My second initiative is to turn around the membership trend. Since we became a division we have lost more than 300 members and are now under 500. We are one of the smallest divisions in APA and have lost membership every year since we started. To be fair, division membership thoughout APA has decreased, but not to the degree it has within our division. Our Membership Chair, Vic Frazao, has been addressing this issue, but it is too large a task for one person. I have asked Jim Mihalik, Ron Levant and Andrew Smiler to help Vic with this important committee and I am open to others who have an interest in being a part of this crucial process.

I believe we have a great deal to offer in terms of research opportunities and our journal, which is very highly regarded both within and outside of APA (kudos to David Lisak and Sam Cochran). I believe our most valued asset, though, is ourselves and the personal connection we share with each other. Connection is what brought me here and keeps me here. Connection is what we need to offer others who would be willing to make their own special contributions to Division 51 if we can find a way to invite them.

My final initiative is about relationships – relationships between men and other men, men and women and men and themselves. We need to build bridges between men who view being male in different ways. We need to strive to understand why we feel the way we do about being male and why someone else's view is different than our own. If we understood a person's experiences it might make it easier for us to empathize with them. It doesn't mean that we need to agree with them.

I recall the buzz at an APA meeting about 10 years ago when we arranged for Robert Bly to be on a panel with Bill Pollack and others. People were wondering what it would be like to hear from two very articulate authorities who seemingly had such different viewpoints on being a man. The result was terrific. Ideas were exchanged and understanding grew. It was a respectful dialogue that in my mind remains a model for further dialogue between males with different perspectives on what it is like to be a man.

One of the foundations of this division is our relationships with women. The contributions of women to Division 51 are vast and central. We are extremely indebted to Louise Silverstein, Denise Twohey, Holly Sweet, Roberta Nutt, Michele Harway (our great treasurer), Pam Remer, Cynthia De La Fuentes, Lenore Walker and many others who have worked closely and collaboratively with us as we have evolved. They have helped us become an empathic group of men regarding women's issues. They have supported us throughout APA. We need to keep developing programs that allow for positive and kind connections between the genders. We need to keep reaching out to other female members of APA and encourage them to be a part of our division.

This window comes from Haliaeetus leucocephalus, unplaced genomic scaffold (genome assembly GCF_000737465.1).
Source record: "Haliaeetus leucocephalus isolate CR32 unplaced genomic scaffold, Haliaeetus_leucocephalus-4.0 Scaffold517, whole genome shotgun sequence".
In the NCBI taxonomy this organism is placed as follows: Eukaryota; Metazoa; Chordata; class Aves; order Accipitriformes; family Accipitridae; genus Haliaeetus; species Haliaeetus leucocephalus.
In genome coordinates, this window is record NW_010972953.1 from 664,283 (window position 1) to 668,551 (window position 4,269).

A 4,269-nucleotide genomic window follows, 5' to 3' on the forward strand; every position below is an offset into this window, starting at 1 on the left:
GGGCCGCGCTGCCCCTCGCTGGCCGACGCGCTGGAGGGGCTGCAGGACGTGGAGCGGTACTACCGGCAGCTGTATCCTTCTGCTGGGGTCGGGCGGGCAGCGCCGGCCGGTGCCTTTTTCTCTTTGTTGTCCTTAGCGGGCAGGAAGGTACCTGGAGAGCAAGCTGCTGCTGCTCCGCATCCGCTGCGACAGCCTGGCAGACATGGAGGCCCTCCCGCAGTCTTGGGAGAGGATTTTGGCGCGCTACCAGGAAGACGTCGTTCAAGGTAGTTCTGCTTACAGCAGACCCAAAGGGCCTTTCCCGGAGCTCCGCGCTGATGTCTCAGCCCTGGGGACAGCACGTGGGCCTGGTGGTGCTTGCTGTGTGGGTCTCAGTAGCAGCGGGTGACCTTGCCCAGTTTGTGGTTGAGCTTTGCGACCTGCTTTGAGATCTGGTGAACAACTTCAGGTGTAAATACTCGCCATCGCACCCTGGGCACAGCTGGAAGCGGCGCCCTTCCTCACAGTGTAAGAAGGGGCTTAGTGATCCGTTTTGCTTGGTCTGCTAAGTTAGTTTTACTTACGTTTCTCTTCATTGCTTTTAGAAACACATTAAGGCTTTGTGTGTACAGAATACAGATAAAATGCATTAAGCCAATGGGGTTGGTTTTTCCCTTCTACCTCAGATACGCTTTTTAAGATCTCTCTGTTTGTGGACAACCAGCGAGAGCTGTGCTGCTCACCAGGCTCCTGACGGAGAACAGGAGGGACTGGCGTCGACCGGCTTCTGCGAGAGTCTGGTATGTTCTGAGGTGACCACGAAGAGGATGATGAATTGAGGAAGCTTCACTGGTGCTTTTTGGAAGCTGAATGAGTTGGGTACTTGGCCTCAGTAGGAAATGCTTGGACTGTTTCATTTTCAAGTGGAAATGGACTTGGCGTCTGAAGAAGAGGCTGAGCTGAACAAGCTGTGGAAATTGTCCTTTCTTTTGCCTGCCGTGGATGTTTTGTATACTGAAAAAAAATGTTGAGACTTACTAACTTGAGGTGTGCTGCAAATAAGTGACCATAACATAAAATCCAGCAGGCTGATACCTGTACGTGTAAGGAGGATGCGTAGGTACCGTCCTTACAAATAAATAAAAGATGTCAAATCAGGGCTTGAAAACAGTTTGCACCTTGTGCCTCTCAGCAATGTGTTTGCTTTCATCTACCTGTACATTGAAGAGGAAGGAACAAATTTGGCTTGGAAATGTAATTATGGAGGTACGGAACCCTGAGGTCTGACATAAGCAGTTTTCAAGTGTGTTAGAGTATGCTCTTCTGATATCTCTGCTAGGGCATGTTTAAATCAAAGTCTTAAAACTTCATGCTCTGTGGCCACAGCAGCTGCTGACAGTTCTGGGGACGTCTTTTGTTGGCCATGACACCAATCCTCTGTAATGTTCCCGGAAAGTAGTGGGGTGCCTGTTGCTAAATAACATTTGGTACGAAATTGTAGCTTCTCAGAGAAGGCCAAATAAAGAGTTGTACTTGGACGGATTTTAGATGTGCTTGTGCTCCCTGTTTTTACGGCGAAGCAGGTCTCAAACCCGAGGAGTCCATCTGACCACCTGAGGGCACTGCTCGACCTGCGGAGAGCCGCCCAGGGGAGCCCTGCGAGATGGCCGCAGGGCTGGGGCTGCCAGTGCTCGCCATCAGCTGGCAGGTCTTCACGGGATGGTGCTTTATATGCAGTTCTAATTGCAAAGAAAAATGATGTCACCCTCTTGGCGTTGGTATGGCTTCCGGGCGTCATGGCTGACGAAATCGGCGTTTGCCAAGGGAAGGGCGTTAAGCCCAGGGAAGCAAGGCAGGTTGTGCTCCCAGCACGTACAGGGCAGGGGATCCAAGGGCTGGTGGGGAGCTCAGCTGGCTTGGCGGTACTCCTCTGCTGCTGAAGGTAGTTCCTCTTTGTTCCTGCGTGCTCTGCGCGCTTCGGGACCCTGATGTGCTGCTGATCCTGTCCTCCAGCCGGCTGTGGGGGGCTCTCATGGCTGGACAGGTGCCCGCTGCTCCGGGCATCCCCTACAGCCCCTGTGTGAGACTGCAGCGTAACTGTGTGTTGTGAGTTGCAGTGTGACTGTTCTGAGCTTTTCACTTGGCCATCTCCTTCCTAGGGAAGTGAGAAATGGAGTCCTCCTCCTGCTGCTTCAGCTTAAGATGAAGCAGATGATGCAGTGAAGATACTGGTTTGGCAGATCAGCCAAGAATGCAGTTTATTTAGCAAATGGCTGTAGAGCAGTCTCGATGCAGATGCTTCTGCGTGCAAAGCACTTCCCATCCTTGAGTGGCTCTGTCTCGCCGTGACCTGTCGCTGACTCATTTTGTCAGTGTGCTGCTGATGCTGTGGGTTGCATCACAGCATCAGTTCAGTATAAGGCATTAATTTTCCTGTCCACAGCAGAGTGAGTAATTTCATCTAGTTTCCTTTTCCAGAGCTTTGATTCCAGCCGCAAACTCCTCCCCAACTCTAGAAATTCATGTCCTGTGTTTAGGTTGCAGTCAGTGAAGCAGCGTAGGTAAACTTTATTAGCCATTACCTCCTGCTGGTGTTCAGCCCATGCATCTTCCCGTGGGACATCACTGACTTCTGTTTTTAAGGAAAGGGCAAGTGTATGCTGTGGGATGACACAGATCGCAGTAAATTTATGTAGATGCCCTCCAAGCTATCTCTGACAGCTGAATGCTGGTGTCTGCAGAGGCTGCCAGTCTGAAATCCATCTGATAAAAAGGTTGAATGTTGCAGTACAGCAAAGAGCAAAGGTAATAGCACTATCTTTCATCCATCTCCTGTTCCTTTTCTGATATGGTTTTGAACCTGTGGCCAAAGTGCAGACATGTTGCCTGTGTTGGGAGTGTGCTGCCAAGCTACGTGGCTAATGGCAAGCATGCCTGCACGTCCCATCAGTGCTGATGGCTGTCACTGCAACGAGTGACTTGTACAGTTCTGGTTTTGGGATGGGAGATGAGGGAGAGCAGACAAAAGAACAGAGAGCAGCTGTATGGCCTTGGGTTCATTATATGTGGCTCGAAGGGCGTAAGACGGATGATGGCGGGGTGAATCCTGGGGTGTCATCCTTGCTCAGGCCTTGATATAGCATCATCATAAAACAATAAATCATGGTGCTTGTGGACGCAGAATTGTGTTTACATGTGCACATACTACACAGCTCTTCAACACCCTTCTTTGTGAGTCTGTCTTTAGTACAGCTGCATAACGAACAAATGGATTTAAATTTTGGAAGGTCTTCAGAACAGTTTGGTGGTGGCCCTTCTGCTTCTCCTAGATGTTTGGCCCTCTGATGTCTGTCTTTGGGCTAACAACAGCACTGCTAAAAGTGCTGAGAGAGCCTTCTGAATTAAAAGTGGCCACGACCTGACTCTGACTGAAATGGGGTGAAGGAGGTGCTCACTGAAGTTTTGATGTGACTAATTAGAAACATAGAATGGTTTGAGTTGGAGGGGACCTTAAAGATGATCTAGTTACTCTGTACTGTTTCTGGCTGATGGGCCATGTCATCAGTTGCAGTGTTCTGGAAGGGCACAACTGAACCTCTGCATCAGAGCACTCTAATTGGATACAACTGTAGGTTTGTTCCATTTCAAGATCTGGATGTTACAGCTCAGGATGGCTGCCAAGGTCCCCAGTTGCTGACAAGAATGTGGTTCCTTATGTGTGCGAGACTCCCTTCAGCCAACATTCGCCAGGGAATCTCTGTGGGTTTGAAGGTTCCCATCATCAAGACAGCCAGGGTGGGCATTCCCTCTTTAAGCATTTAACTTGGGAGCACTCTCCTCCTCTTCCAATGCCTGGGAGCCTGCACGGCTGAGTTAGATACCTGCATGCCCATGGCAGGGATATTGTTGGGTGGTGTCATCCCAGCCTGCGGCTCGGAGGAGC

I’m sure I’m not the only man who has struggled at times with feeling good about himself. Even though there are more men in therapy than ever before, we need to keep finding ways to help men become happier individuals, better fathers, partners, friends and co-workers. We need to teach and encourage men and women to create emotionally safe environments so that men can communicate in the world of feelings. We need to teach men how to use their power in respectful ways toward women and other men so they can feel emotionally and physically safe.

An example of how this can happen is evident in a recent book written by Jeffrey Marx called Season of Life. In his book, Mr. Marx describes a high-school football team coached by Joe Ehrmann, a former professional football player and captain of the Baltimore Colts. Mr. Marx describes how the principles from men's psychology are being used to help shape the relationships of football players with each other and with other students of the school. I will go into more details of this book in my next column, but I encourage you to read this book. I think it describes very well what this division is all about.

So as you can see I have presented quite an agenda for Division 51 for this year. I will do all I can to guide this division as it continues to evolve as a valuable and meaningful division of the APA. Thank you in advance for your continued contributions – I look forward to working with all of you throughout the year.

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  Edited by: Christopher Kilmartin, Ph.D.